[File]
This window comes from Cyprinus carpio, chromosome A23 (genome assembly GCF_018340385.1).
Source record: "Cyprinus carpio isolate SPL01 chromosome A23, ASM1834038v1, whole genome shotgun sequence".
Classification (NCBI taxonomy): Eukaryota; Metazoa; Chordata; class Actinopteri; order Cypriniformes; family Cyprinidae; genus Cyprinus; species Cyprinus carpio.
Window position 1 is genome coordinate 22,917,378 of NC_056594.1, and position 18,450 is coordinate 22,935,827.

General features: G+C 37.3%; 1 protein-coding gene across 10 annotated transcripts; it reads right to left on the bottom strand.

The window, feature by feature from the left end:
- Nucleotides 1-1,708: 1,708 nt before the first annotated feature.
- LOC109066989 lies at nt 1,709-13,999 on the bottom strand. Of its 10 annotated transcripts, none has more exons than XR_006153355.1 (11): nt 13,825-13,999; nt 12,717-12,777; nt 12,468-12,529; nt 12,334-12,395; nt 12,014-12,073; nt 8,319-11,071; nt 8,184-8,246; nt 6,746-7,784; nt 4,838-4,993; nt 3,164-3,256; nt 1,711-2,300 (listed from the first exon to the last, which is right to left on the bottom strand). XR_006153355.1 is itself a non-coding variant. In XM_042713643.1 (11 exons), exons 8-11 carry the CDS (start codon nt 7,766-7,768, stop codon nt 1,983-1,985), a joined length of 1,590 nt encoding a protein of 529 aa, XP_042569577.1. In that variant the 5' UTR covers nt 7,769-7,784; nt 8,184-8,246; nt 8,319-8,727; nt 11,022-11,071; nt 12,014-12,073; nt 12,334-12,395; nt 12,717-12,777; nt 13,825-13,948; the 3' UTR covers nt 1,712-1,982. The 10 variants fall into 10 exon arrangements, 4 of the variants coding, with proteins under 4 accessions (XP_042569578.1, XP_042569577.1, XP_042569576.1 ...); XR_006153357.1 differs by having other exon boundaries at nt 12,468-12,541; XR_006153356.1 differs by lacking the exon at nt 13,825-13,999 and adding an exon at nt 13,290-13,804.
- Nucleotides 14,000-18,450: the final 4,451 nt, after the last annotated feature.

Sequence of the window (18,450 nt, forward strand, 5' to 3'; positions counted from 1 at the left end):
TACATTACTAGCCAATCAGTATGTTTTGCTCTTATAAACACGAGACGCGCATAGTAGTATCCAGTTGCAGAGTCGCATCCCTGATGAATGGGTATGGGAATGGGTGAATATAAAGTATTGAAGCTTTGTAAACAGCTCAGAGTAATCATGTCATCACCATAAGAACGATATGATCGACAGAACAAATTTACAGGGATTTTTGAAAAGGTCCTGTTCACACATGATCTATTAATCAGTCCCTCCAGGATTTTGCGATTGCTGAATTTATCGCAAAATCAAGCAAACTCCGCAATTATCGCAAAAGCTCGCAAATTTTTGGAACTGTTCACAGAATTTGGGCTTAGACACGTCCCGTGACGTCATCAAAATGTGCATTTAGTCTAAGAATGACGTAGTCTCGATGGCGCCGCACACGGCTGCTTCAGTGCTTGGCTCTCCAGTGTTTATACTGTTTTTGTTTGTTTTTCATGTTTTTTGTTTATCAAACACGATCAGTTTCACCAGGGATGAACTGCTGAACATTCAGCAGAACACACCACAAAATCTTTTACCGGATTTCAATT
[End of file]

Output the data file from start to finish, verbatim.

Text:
This window comes from Cyprinus carpio, chromosome A23 (genome assembly GCF_018340385.1).
Source record: "Cyprinus carpio isolate SPL01 chromosome A23, ASM1834038v1, whole genome shotgun sequence".
Classification (NCBI taxonomy): Eukaryota; Metazoa; Chordata; class Actinopteri; order Cypriniformes; family Cyprinidae; genus Cyprinus; species Cyprinus carpio.
Window position 1 is genome coordinate 22,917,378 of NC_056594.1, and position 18,450 is coordinate 22,935,827.

General features: G+C 37.3%; 1 protein-coding gene across 10 annotated transcripts; it reads right to left on the bottom strand.

The window, feature by feature from the left end:
- Nucleotides 1-1,708: 1,708 nt before the first annotated feature.
- LOC109066989 lies at nt 1,709-13,999 on the bottom strand. Of its 10 annotated transcripts, none has more exons than XR_006153355.1 (11): nt 13,825-13,999; nt 12,717-12,777; nt 12,468-12,529; nt 12,334-12,395; nt 12,014-12,073; nt 8,319-11,071; nt 8,184-8,246; nt 6,746-7,784; nt 4,838-4,993; nt 3,164-3,256; nt 1,711-2,300 (listed from the first exon to the last, which is right to left on the bottom strand). XR_006153355.1 is itself a non-coding variant. In XM_042713643.1 (11 exons), exons 8-11 carry the CDS (start codon nt 7,766-7,768, stop codon nt 1,983-1,985), a joined length of 1,590 nt encoding a protein of 529 aa, XP_042569577.1. In that variant the 5' UTR covers nt 7,769-7,784; nt 8,184-8,246; nt 8,319-8,727; nt 11,022-11,071; nt 12,014-12,073; nt 12,334-12,395; nt 12,717-12,777; nt 13,825-13,948; the 3' UTR covers nt 1,712-1,982. The 10 variants fall into 10 exon arrangements, 4 of the variants coding, with proteins under 4 accessions (XP_042569578.1, XP_042569577.1, XP_042569576.1 ...); XR_006153357.1 differs by having other exon boundaries at nt 12,468-12,541; XR_006153356.1 differs by lacking the exon at nt 13,825-13,999 and adding an exon at nt 13,290-13,804.
- Nucleotides 14,000-18,450: the final 4,451 nt, after the last annotated feature.

Sequence of the window (18,450 nt, forward strand, 5' to 3'; positions counted from 1 at the left end):
TACATTACTAGCCAATCAGTATGTTTTGCTCTTATAAACACGAGACGCGCATAGTAGTATCCAGTTGCAGAGTCGCATCCCTGATGAATGGGTATGGGAATGGGTGAATATAAAGTATTGAAGCTTTGTAAACAGCTCAGAGTAATCATGTCATCACCATAAGAACGATATGATCGACAGAACAAATTTACAGGGATTTTTGAAAAGGTCCTGTTCACACATGATCTATTAATCAGTCCCTCCAGGATTTTGCGATTGCTGAATTTATCGCAAAATCAAGCAAACTCCGCAATTATCGCAAAAGCTCGCAAATTTTTGGAACTGTTCACAGAATTTGGGCTTAGACACGTCCCGTGACGTCATCAAAATGTGCATTTAGTCTAAGAATGACGTAGTCTCGATGGCGCCGCACACGGCTGCTTCAGTGCTTGGCTCTCCAGTGTTTATACTGTTTTTGTTTGTTTTTCATGTTTTTTGTTTATCAAACACGATCAGTTTCACCAGGGATGAACTGCTGAACATTCAGCAGAACACACCACAAAATCTTTTACCGGATTTCAATT